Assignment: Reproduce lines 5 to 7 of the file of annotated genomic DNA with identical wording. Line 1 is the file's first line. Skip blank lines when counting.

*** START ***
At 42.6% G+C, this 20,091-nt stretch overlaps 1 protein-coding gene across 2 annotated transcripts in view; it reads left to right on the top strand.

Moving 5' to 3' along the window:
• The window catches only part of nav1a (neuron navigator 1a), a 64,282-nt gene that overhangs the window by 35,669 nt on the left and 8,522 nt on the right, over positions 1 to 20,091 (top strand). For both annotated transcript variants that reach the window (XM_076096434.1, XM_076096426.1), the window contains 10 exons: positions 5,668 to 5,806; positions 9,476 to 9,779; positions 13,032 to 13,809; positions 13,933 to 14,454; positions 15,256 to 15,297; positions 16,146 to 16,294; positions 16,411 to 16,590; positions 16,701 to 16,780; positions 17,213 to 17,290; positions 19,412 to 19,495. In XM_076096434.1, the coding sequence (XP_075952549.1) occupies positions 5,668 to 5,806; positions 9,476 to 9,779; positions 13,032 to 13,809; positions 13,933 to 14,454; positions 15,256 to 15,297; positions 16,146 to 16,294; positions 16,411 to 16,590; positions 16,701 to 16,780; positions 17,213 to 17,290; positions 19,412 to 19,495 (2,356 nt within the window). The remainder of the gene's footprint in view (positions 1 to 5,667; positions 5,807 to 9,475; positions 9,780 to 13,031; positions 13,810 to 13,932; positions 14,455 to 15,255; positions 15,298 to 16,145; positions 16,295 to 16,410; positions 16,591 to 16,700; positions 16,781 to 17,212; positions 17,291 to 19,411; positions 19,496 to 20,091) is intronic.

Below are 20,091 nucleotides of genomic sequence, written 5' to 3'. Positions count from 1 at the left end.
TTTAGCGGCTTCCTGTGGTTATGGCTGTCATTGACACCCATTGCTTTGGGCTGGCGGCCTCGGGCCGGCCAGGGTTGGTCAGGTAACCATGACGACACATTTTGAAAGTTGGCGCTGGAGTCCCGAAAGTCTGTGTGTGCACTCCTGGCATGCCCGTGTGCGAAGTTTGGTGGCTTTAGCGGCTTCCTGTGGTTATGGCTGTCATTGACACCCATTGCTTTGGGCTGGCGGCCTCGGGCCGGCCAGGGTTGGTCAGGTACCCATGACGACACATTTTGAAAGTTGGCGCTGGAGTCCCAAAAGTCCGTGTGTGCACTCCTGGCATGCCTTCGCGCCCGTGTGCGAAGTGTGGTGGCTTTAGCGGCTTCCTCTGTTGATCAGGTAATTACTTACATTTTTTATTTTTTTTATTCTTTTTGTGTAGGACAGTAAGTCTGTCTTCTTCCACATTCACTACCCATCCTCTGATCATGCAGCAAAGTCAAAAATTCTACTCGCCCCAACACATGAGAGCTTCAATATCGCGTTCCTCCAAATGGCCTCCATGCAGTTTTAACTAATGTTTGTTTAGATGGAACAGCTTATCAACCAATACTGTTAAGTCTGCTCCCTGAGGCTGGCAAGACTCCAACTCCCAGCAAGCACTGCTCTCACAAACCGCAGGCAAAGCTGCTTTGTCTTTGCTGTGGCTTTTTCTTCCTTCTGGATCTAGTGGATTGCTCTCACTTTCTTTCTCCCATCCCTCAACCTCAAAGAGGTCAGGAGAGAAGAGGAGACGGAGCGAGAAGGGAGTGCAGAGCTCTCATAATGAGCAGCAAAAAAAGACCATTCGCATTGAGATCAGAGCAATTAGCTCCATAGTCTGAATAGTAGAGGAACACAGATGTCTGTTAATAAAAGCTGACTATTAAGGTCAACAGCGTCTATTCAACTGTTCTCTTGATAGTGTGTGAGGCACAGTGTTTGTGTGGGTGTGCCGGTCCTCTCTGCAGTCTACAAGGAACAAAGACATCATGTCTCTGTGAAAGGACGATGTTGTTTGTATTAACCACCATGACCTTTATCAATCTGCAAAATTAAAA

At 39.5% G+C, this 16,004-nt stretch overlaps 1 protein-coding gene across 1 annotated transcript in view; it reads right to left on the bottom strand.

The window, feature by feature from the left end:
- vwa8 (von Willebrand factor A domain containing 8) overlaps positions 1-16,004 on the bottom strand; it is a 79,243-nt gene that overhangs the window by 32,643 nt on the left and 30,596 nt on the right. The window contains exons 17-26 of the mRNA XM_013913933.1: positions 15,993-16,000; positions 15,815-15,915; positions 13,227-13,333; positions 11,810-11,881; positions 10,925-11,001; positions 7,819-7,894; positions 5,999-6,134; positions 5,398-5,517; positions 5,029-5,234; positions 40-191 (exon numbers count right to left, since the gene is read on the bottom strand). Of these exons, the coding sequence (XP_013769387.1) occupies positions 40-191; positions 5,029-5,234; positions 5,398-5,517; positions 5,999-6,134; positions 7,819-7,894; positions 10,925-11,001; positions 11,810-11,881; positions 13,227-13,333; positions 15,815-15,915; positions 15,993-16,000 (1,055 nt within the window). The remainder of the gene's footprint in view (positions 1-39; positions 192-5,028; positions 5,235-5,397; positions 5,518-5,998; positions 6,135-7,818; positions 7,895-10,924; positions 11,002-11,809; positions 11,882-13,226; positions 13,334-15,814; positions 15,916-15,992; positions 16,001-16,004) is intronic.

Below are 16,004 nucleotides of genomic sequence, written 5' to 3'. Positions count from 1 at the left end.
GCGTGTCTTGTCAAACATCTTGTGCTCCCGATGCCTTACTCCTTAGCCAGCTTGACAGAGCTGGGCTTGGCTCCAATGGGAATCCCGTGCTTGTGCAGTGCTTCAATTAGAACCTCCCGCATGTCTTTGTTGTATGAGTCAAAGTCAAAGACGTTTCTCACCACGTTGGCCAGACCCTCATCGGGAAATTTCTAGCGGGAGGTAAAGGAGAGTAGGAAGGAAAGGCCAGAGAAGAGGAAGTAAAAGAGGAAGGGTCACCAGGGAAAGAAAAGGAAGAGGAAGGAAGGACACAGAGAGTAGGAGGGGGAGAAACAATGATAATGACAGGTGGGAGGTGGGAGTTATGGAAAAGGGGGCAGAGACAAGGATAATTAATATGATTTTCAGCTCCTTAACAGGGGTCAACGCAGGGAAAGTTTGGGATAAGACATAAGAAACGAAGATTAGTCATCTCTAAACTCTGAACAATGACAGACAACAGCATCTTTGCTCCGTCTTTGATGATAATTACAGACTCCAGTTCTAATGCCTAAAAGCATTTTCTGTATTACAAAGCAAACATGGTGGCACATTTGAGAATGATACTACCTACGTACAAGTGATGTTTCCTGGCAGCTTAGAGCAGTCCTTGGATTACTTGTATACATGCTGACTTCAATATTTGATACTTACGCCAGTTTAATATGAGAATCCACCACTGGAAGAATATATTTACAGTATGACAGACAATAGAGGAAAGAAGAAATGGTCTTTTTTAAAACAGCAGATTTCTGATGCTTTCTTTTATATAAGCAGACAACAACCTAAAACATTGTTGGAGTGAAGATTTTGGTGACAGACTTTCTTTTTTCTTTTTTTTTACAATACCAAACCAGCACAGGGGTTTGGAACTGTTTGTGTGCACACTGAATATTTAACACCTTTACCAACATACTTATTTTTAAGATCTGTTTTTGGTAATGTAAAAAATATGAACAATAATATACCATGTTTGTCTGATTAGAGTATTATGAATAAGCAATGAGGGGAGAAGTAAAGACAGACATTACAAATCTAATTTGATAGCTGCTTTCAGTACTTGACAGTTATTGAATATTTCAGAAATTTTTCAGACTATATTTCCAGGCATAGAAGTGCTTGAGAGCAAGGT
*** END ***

TTTAGCGGCTTCCTGTGGTTATGGCTGTCATTGACACCCATTGCTTTGGGCTGGCGGCCTCGGGCCGGCCAGGGTTGGTCAGGTAACCATGACGACACATTTTGAAAGTTGGCGCTGGAGTCCCGAAAGTCTGTGTGTGCACTCCTGGCATGCCCGTGTGCGAAGTTTGGTGGCTTTAGCGGCTTCCTGTGGTTATGGCTGTCATTGACACCCATTGCTTTGGGCTGGCGGCCTCGGGCCGGCCAGGGTTGGTCAGGTACCCATGACGACACATTTTGAAAGTTGGCGCTGGAGTCCCAAAAGTCCGTGTGTGCACTCCTGGCATGCCTTCGCGCCCGTGTGCGAAGTGTGGTGGCTTTAGCGGCTTCCTCTGTTGATCAGGTAATTACTTACATTTTTTATTTTTTTTATTCTTTTTGTGTAGGACAGTAAGTCTGTCTTCTTCCACATTCACTACCCATCCTCTGATCATGCAGCAAAGTCAAAAATTCTACTCGCCCCAACACATGAGAGCTTCAATATCGCGTTCCTCCAAATGGCCTCCATGCAGTTTTAACTAATGTTTGTTTAGATGGAACAGCTTATCAACCAATACTGTTAAGTCTGCTCCCTGAGGCTGGCAAGACTCCAACTCCCAGCAAGCACTGCTCTCACAAACCGCAGGCAAAGCTGCTTTGTCTTTGCTGTGGCTTTTTCTTCCTTCTGGATCTAGTGGATTGCTCTCACTTTCTTTCTCCCATCCCTCAACCTCAAAGAGGTCAGGAGAGAAGAGGAGACGGAGCGAGAAGGGAGTGCAGAGCTCTCATAATGAGCAGCAAAAAAAGACCATTCGCATTGAGATCAGAGCAATTAGCTCCATAGTCTGAATAGTAGAGGAACACAGATGTCTGTTAATAAAAGCTGACTATTAAGGTCAACAGCGTCTATTCAACTGTTCTCTTGATAGTGTGTGAGGCACAGTGTTTGTGTGGGTGTGCCGGTCCTCTCTGCAGTCTACAAGGAACAAAGACATCATGTCTCTGTGAAAGGACGATGTTGTTTGTATTAACCACCATGACCTTTATCAATCTGCAAAATTAAAA

At 39.5% G+C, this 16,004-nt stretch overlaps 1 protein-coding gene across 1 annotated transcript in view; it reads right to left on the bottom strand.

The window, feature by feature from the left end: